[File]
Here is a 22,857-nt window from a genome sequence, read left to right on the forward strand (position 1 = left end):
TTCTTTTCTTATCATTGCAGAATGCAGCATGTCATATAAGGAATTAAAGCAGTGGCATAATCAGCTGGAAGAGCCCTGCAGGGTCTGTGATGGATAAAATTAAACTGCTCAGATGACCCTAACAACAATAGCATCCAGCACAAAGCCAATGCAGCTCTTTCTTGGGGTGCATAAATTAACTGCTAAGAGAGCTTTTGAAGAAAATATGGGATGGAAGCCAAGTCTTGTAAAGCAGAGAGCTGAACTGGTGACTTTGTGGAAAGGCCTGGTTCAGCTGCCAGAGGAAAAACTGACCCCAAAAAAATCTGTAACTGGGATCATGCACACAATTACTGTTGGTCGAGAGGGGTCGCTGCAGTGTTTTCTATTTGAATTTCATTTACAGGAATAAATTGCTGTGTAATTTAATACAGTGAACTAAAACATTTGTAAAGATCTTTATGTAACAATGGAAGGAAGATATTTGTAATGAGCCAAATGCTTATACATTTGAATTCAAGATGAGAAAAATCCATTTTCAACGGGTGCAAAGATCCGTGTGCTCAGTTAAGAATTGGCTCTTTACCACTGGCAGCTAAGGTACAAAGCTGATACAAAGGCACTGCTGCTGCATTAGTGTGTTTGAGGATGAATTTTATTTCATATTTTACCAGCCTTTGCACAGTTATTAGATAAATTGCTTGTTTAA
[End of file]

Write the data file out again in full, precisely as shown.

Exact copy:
Here is a 22,857-nt window from a genome sequence, read left to right on the forward strand (position 1 = left end):
TTCTTTTCTTATCATTGCAGAATGCAGCATGTCATATAAGGAATTAAAGCAGTGGCATAATCAGCTGGAAGAGCCCTGCAGGGTCTGTGATGGATAAAATTAAACTGCTCAGATGACCCTAACAACAATAGCATCCAGCACAAAGCCAATGCAGCTCTTTCTTGGGGTGCATAAATTAACTGCTAAGAGAGCTTTTGAAGAAAATATGGGATGGAAGCCAAGTCTTGTAAAGCAGAGAGCTGAACTGGTGACTTTGTGGAAAGGCCTGGTTCAGCTGCCAGAGGAAAAACTGACCCCAAAAAAATCTGTAACTGGGATCATGCACACAATTACTGTTGGTCGAGAGGGGTCGCTGCAGTGTTTTCTATTTGAATTTCATTTACAGGAATAAATTGCTGTGTAATTTAATACAGTGAACTAAAACATTTGTAAAGATCTTTATGTAACAATGGAAGGAAGATATTTGTAATGAGCCAAATGCTTATACATTTGAATTCAAGATGAGAAAAATCCATTTTCAACGGGTGCAAAGATCCGTGTGCTCAGTTAAGAATTGGCTCTTTACCACTGGCAGCTAAGGTACAAAGCTGATACAAAGGCACTGCTGCTGCATTAGTGTGTTTGAGGATGAATTTTATTTCATATTTTACCAGCCTTTGCACAGTTATTAGATAAATTGCTTGTTTAA